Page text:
For his latest stunt, daredevil Cemre Candar thought it would be a good idea to take a bath in a tub filled with the equivalent of 1,250 bottles of hot sauce. He was wrong. As you’ll see in the video below, he went so far as to consume hot peppers and dunk his head in the mixture. The result was overwhelming misery. Hours later, after cleaning off, Candar showed off his red blotchy skin and explained that he was still feeling the horrible burning sensation.
An American naturalist filmed himself being eaten alive by a snake for a TV stunt but is now facing ridicule for getting his safety team to save him after just part of his head was consumed.
In footage aired on the Discovery Channel in 2014, 27-year-old Paul Rosolie and his 10-strong team tracked down the 20ft-long anaconda to the headwaters of the Amazon. Donning a black armored suit and slathered in pig blood, Rosolie moved tentatively “on all fours” toward the enormous beast as the cameras rolled and his wife, Gowri, watched. Seconds later, the female anaconda — one of the world’s most fearsome creatures — pounced on its 5′ 9″ victim, latching on to his head, before constricting his arms and body. As Rosolie felt his arm “start to break” under the snake’s grip, he ordered his team of fellow naturalists, doctors, and vets to save him, with just the top of his head in the animal’s jaws. As the show aired, people across America took to social media to express their disappointment at the highly anticipated footage.
In response, Rosolie claimed that he carried out the risky move to raise money to save the snake’s habitat in South America and that the animal was not harmed.
In July 2016, a daredevil leaped from a plane 25,000 feet into a giant net, becoming the first person in the world to complete a skydive without a parachute.
Luke Aikins was in free fall for around two minutes after jumping from a small propeller plane above Simi Valley, California. The 42-year-old was not wearing a wing suit or emergency parachute for the jump, which was broadcast live on television.
He thanked the dozens of crew members who spent two years helping him prepare for the jump, including those who assembled the net and made sure it worked. While Aikins has made over 18,000 skydives, he admitted to being nervous before his latest feat.
If you live in Dubai, then you’ve probably already heard of Oleg Cricket. The extreme sportsman’s Instagram has over 200,000 followers, and his recently released 4K YouTube video is terrifying, breathtaking, and sends shivers down your spine all at once. It’s already amassed 780,000 views and shows some of Dubai’s most beautiful scenes. His death-defying stunts include a handstand on a tiny platform on top of the Cayan Tower in Dubai Marina, sliding down the roof of a skyscraper, and using Dubai Marina as a climbing frame. The three-minute video features some of his already viral hits uploaded to Instagram. In one clip, he uses a hoverboard to skate on the roof of one of the towers in the Marina, with some new stunts filmed using drone footage.
What this adrenaline-seeker did in Bangladesh is straight-up insane. He patiently stands on train tracks, awaiting a swift demise. Just seconds before impact, he lies down on his stomach, and after the train thunders past (mere inches from his head), he casually checks himself for injuries, jumps up, collects his camera and runs off.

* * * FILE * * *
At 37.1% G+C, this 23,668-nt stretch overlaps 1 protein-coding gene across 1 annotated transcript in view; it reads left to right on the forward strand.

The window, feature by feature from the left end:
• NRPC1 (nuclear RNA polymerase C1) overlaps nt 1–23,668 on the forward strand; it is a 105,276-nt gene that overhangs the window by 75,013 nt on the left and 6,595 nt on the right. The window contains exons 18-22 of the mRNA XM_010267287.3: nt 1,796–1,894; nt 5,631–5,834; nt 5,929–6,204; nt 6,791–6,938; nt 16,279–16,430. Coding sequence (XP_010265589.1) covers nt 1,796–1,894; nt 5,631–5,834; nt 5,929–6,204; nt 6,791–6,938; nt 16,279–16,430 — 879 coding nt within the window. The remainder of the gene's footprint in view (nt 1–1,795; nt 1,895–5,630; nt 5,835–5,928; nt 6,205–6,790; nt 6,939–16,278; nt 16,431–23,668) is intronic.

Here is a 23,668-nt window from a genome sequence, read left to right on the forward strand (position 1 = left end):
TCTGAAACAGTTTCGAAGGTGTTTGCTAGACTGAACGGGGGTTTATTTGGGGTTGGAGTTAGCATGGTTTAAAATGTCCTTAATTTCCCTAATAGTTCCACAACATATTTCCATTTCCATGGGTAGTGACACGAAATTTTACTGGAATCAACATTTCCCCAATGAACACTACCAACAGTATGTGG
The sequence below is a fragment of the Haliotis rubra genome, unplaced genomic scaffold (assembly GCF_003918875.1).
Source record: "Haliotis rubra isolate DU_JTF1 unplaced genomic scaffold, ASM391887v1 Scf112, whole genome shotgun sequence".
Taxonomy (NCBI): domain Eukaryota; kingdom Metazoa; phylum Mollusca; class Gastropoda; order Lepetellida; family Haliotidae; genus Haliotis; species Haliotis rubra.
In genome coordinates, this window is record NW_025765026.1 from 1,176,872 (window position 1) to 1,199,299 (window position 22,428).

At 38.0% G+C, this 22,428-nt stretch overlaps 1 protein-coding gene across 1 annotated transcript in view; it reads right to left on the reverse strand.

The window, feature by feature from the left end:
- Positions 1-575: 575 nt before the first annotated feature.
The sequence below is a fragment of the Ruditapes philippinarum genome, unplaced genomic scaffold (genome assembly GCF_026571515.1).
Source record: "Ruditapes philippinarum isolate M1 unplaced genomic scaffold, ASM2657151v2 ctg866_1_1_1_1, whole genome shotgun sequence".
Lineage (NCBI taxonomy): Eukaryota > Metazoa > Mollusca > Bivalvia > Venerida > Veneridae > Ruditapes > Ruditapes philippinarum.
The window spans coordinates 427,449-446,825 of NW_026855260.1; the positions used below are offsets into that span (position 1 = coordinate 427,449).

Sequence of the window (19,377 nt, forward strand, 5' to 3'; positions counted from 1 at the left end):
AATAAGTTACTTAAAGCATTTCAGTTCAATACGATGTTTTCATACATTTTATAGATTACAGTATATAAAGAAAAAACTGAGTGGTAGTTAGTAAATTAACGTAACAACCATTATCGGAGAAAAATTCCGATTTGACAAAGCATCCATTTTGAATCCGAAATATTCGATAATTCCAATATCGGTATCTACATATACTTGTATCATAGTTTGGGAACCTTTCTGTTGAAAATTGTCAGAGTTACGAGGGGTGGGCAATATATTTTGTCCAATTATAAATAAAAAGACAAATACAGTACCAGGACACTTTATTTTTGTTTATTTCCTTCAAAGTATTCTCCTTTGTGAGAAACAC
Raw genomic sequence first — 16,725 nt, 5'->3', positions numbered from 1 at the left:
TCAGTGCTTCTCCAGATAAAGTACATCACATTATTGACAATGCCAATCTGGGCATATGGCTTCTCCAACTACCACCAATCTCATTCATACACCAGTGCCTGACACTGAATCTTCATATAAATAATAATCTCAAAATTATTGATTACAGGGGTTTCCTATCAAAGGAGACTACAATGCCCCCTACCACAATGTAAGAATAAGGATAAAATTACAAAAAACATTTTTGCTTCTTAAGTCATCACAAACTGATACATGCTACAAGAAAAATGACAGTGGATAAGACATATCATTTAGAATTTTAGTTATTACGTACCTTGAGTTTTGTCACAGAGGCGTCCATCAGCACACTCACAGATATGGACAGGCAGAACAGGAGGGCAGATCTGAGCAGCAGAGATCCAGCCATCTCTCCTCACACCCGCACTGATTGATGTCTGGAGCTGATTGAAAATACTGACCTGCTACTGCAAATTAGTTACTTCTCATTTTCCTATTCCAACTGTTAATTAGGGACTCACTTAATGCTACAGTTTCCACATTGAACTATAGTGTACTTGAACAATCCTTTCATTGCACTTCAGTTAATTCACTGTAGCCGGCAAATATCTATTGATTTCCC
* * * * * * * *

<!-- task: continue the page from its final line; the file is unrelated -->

While the whole thing is pretty amazing, it could have ended an entirely different way. He could have killed himself and possibly hundreds of others. Basically, just stay away from train tracks, everyone.
A daredevil known for setting the world record for longest distance traveled on a zip line while tethered by his hair died in 2013 while attempting to recreate the stunt over the River Teesta in the east Indian state of West Bengal.
Eyewitnesses say Sailendra Nath Roy, 48, made it about halfway across the 600-foot wire when his ponytail apparently became entangled in the wheeler leaving him dangling some 70 feet above the river while spectators watched helplessly. Because the stunt was performed illegally — and Roy had no emergency personnel standing by to assist him — it took another 45 minutes before police were finally able to bring him down. He was rushed to a nearby hospital when doctors pronounced him dead of an apparent heart attack.
Danish freediver Stig Severinsen — who has a Ph. D. in medicine and a master’s degree in biology — is known for participating in the most extreme challenges, including swimming in freezing water. Before setting his first breath-holding world record, he swam 500 feet (about 152 meters) in the sub-zero waters of the North Sea.
After taking a few breaths of air, he dived feet first through a hole carved in the ice. As soon as he was in the water, he started swimming to the next hole wearing only in his signature blue Speedos. It was 152 meters away, and there wasn’t another escape route, which made the challenge extremely dangerous. After reaching his destination in just 2 minutes and 11 seconds, the 40-year-old daredevil lingered in the freezing hole a little longer, as if to prove the cold didn’t affect him much.
He also set another record for swimming 72 meters wearing only swimming trunks. You’d think that after swimming that distance in the heart-stopping water he would immediately jump out to find some warm clothes, but our hero just stood there with his elbows on the ice, smiling and thanking everyone as if he was in a hot tub or somewhere in the Bahamas.
Red Bull has a long history of sponsoring some pretty crazy and extreme endeavors, from their annual cliff-diving competitions to Felix Baumgartner’s space jump, to Robbie Madison’s motorcycle jump onto the Arc de Triomphe in Paris in 2008.
But — even for Red Bull — this stunt is pretty insane. In the video below, parachute and skydive master Paul Steiner casually switches gliders in mid-air, hanging off the wing of one to drop onto the top of the other.